Monday Writing Motivation: Give your readers a bonus

 In How to write a book, Monday Motivation, Richard Beynon's blog

Let’s fantasise for a moment. You’ve finished your book, you’ve secured an agent (you only had to write thirty-seven emails to do so), and they’ve managed to place your manuscript with a publisher. Not one of the big four, more’s the pity, but a publisher nonetheless. You figure that small publishers, although they lack the clout of the industry leaders, will put more effort, and not less, into marketing your book.

Your novel is now in the bookstores. People are actually buying copies! A few reviews (not in the national press, naturally, but a review is a review) suggest that some people at least are enjoying your wry tale.

The question you might ask yourself, as you stand on the cusp of a literary career, is this: Your readers have paid good money to buy this modest creation of yours, but what are you giving them in return?

Well, that’s easy, you say: the book. They give me their shekels, I give them my book.

Fair enough. But you want to do everything you can to encourage them to buy not just your next book, but the constant stream of novels that are sure to follow thereafter. And to do that, you want to give them a little more than 248 pages of narrative.

And that elusive bonus, that “Thank you” for having supported your literary endeavours, is respect. And perhaps, subtly, a touch of flattery. An acknowledgement of their tastes and their intelligence.

How do you do that, you ask.

And the answer is simply: Don’t foist your conclusions on them. Allow them to draw their own. This calculus lies at the heart of that old compositional rallying cry: Show, don’t tell.

Your character conveniently discovers he’s left his wallet behind when it comes to paying for the restaurant meal; that he has to rush off before it’s his turn to pick up the tab at the pub; that he’s known (and derided) for giving his family the cheapest gifts he can find. You don’t need to tell your readers that he’s got a mean streak.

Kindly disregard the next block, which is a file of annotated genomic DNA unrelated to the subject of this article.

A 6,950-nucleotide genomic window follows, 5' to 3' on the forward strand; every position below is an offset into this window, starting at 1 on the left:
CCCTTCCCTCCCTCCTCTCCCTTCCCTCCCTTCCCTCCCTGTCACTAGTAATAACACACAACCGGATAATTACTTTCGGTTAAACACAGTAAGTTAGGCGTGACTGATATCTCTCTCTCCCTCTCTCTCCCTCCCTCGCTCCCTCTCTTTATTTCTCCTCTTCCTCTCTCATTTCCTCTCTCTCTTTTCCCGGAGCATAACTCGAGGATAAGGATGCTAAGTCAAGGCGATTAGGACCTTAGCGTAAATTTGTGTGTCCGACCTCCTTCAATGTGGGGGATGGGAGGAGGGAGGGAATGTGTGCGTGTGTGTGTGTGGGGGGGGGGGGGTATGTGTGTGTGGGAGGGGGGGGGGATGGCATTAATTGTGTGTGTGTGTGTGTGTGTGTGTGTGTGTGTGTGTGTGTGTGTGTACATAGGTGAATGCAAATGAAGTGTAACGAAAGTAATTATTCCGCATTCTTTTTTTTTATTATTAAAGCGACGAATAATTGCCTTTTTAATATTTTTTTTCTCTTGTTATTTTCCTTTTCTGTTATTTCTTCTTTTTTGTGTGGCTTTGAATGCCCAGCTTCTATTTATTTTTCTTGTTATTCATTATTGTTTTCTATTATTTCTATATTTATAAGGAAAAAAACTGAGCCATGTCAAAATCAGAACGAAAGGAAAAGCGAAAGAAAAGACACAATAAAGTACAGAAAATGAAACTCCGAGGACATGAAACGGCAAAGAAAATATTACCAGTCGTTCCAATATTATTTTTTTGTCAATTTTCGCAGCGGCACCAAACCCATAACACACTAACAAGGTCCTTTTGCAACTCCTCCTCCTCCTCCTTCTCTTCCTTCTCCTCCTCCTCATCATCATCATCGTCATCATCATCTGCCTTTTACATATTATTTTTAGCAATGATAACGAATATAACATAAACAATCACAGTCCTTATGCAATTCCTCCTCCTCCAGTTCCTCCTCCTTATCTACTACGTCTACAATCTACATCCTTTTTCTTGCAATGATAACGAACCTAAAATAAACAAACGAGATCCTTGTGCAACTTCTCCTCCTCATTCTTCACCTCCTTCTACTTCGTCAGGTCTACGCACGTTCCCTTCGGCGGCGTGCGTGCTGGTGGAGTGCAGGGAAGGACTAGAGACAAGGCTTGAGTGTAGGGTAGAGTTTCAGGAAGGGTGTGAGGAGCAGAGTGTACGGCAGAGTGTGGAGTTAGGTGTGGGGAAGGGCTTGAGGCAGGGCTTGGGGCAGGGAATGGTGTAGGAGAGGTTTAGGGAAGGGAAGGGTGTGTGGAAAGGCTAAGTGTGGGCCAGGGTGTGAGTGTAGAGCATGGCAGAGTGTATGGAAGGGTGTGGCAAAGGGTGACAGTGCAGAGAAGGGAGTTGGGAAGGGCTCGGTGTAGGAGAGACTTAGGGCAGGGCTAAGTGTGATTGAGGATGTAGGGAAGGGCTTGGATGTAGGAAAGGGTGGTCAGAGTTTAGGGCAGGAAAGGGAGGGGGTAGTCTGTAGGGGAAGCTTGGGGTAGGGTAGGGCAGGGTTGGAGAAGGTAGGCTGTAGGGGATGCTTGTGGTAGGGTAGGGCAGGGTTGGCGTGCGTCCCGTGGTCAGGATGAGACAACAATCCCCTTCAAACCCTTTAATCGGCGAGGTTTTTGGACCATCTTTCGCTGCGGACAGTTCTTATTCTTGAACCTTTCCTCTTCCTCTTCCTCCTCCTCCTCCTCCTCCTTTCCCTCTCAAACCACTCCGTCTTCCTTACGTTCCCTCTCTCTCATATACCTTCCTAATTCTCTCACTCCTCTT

Don’t tell your readers that it’s autumn. Describe the crunch of dry leaves under your character’s feet…

Don’t (necessarily) describe a homicidal maniac laying about his victim with a double-bladed axe. Rather track him making his way to the barn, axe in hand… And, perhaps, later, washing that lethal blade at the tap in the backyard.

I’ve always believed that writers should invite their readers to play as active a part as possible. Give them the evidence and let them make up their minds that this character is well-meaning, that one, unreliable, and that George’s generosity is a mask for a deeply manipulative approach to friendship.

Allow your readers to develop hypotheses: that a conspiracy’s afoot, that the president is in league with the Mafia, that Eileen is deeply in love with her married boss. Encourage your readers to judge your characters and their actions.

This implies that you, the author, who, after all, is in the best position to explain and to judge, should do neither. We are not moralists. We don’t have any more answers to the great questions of life than anyone else. What we can do is lay out the evidence as even-handedly as we can and allow our great jury of readers to reach their own conclusions.

They’ll relish the job, they’ll appreciate the respect you’ve given them, and they’ll be back for more of the same when you release your next novel.

Happy writing,

Richard

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